Be Your Boss
THE world has finally agreed in the words of Brian Tracy "that the primary source of value is no more land, and capital but knowledge, information and ideas." Thus, only business people with knowledge, with information and understanding will be the ones to prosper in the brave new world that has reduced the geographical boundaries lined between nations to a very chin line.
"The more one knows, the more one will be able to control events." This thought found in the works of 16th century philosopher, Francis Bacon, has never been truer than today.
Without doubt, the reasoning of Tracy and Bacon seems to be the underlying current behind the new wave of global glamour for entrepreneurship.
Generally, there appears to be, especially in developing economies of Asia, Africa and the Caribbean, a global shift towards entrepreneurship, even as large-scale entities are failing and in many instances, in an irrecoverable manner. Thus the new breed of entrepreneurs is characterised by greater vigour in turning knowledge, information or ideas into profit.
These entrepreneurs are usually young people as GEM 2005 survey revealed that people in the 25 to 34 age bracket account for the highest level of entrepreneurial activity with a significant drop in the level of activity among those under 25 and above 44 years of age. Global Entrepreneurship Monitor (GEM) is a joint research initiative to study the complex relationship between entrepreneurship and economic growth. By conducting a solid research across many countries in the world, GEM provided an authoritative basis for understanding the key issues involved in global entrepreneurship.
With the need for development all over the world exacerbated, therefore, logging into the new entrepreneurial spirit is very urgent and profitable. Although, the entrepreneurial process is immensely complimented, involving an endless stream of trade-offs and variables, a practical framework to guide fledging entrepreneurs through the complexities of business venturing is largely lacking, hence the need for this programme.
However, being fully aware of the huge scope of the topic, I would suggest specific areas that will push individual entrepreneurs here towards the fulfilment of their entrepreneurial initiatives and ambitions.
These include the following:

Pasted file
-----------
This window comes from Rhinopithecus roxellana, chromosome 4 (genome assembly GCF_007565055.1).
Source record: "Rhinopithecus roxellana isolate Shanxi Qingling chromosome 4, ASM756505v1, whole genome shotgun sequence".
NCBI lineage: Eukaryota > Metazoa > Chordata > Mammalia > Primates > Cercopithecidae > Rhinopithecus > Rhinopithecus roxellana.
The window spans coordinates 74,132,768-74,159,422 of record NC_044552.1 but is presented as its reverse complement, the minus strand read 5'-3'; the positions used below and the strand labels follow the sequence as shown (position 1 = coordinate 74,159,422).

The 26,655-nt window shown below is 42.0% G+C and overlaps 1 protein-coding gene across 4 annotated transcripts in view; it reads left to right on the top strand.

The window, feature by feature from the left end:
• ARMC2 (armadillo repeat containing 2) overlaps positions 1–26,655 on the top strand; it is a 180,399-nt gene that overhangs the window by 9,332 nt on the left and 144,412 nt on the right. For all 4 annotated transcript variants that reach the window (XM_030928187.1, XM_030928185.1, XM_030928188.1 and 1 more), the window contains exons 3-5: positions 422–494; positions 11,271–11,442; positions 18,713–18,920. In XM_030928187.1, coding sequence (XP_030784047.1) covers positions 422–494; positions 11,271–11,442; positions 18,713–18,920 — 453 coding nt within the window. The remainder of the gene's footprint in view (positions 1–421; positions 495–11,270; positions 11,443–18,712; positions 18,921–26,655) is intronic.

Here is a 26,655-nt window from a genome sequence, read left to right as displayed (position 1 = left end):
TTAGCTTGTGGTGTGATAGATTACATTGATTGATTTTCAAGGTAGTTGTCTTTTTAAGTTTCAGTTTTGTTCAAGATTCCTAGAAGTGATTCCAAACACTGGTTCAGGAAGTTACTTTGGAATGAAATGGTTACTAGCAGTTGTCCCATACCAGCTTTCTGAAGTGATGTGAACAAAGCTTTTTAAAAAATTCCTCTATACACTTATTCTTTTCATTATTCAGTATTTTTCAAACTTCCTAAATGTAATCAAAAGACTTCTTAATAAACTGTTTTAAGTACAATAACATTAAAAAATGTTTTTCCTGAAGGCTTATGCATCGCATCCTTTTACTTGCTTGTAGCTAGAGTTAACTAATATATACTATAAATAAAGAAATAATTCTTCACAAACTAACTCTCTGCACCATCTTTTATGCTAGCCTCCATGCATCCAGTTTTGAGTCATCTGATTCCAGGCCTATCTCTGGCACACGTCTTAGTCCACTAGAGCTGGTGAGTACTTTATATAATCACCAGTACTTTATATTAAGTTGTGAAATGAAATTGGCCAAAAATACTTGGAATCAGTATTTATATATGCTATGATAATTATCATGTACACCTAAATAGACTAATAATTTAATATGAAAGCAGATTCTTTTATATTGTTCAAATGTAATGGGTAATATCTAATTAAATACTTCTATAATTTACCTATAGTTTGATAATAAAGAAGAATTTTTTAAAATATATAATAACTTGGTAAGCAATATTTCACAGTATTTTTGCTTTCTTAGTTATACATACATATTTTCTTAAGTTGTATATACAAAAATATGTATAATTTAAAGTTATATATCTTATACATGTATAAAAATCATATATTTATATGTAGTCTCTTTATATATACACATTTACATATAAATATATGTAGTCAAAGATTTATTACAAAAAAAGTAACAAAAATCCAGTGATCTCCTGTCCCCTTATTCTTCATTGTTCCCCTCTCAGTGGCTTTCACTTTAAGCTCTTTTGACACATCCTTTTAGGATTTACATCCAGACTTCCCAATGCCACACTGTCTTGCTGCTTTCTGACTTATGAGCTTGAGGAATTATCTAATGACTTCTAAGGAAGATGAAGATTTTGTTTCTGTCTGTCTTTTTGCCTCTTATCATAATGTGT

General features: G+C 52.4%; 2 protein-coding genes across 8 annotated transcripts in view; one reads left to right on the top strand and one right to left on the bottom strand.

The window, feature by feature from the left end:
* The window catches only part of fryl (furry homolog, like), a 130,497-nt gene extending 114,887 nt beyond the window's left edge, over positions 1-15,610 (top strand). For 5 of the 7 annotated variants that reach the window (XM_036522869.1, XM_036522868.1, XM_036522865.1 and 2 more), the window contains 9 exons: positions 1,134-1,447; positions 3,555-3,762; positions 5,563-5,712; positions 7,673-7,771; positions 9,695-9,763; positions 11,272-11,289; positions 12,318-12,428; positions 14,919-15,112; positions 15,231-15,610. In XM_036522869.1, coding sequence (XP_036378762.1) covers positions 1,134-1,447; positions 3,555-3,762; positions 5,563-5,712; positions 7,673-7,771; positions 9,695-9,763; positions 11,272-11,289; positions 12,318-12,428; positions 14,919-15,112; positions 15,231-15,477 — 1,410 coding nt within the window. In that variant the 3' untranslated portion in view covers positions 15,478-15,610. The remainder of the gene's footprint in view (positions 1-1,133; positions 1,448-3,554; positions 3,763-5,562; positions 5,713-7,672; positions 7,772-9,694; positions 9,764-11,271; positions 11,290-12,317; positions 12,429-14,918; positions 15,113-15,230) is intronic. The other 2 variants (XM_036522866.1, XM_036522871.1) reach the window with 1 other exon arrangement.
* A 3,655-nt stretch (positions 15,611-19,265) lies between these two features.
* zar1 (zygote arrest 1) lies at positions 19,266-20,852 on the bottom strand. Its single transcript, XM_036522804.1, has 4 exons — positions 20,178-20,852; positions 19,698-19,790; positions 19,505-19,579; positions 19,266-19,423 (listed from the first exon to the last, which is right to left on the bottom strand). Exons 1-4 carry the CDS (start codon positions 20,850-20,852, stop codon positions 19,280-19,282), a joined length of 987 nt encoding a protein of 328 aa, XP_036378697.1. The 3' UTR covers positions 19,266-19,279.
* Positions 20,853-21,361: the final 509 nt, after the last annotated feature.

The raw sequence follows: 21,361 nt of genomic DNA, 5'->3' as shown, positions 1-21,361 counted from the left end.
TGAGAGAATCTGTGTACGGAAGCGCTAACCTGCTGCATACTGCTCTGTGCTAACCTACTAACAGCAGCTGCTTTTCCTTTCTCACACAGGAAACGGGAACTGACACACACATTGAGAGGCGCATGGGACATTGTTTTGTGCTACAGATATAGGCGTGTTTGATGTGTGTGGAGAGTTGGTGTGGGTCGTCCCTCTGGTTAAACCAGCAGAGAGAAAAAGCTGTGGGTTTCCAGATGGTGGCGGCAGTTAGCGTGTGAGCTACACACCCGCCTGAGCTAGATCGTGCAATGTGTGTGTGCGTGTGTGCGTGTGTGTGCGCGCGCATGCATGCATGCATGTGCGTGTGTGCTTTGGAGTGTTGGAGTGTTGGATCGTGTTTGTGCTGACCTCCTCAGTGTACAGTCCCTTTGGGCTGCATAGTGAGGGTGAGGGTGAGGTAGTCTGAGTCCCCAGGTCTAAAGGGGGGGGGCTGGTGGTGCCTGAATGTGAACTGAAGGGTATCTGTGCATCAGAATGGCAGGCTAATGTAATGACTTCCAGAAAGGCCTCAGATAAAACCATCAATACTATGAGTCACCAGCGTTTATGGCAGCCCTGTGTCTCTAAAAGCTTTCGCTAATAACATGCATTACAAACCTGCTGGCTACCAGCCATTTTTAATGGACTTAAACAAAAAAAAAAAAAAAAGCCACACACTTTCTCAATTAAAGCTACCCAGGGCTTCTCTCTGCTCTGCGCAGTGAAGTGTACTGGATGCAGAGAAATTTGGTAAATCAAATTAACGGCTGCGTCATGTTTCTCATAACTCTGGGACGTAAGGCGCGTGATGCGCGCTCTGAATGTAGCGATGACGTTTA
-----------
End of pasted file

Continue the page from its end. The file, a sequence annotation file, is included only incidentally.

(i) Identifying entrepreneurs.
(ii) Traits of entrepreneur.
(iii) Stages of an entrepreneurial venture.
(iv) Practical guide to venturing
(v) Advise for the plunging entrepreneur.
(b) Identifying Entrepreneurs
Several attempts have been made to define entrepreneurship using several yardsticks as well as viewing it from different perspectives, honestly there is no unique definition, but what is basic is that entrepreneurs are marked by a need for achievement, a need to see something they create and a need to be masters of their destiny.
They do not like structure or control and do not work well with others. They tend to be creative and persistent hence they clash in a number of ways with factors that made a mature organisation's work.
Entrepreneurs seek to be autonomous and do something different, but mature organisations have reporting systems and controls geared towards minimising deviation.
They have a high tolerance for uncertainty, but mature organisations try to promote efficient processing of information and decision by reducing uncertainty and ambiguity.
As innovators they tend to be independent and unstructured and do not value conformity; mature organisations breed interdependence and co-ordination through structures and specialisation.
Entrepreneurs see their success as primarily a function of their energy and efforts. They seek conditions that offer individual freedom, but mainstream managers see their effectiveness as a result of their ability to work with and influence others.
While entrepreneurs look to express their ideas and their individuality, mature organisations work to ensure consistent treatment of people through policies and procedures.
Invariably, entrepreneurs do not exhibit behaviours that fit a mature organisation. The conditions for entrepreneurship are antithetic to the success of mature organisations.
(c) Traits Of An Entrepreneur
While there are several traits, one major trait at the heart of entrepreneurship is the recognition of opportunities followed by the will and initiative to seize these opportunities.
Secondly, it is also closely related value creation. Most successfully entrepreneurs are opportunity focused.
Thirdly, they are also very good observers as these normally produce unique opportunities.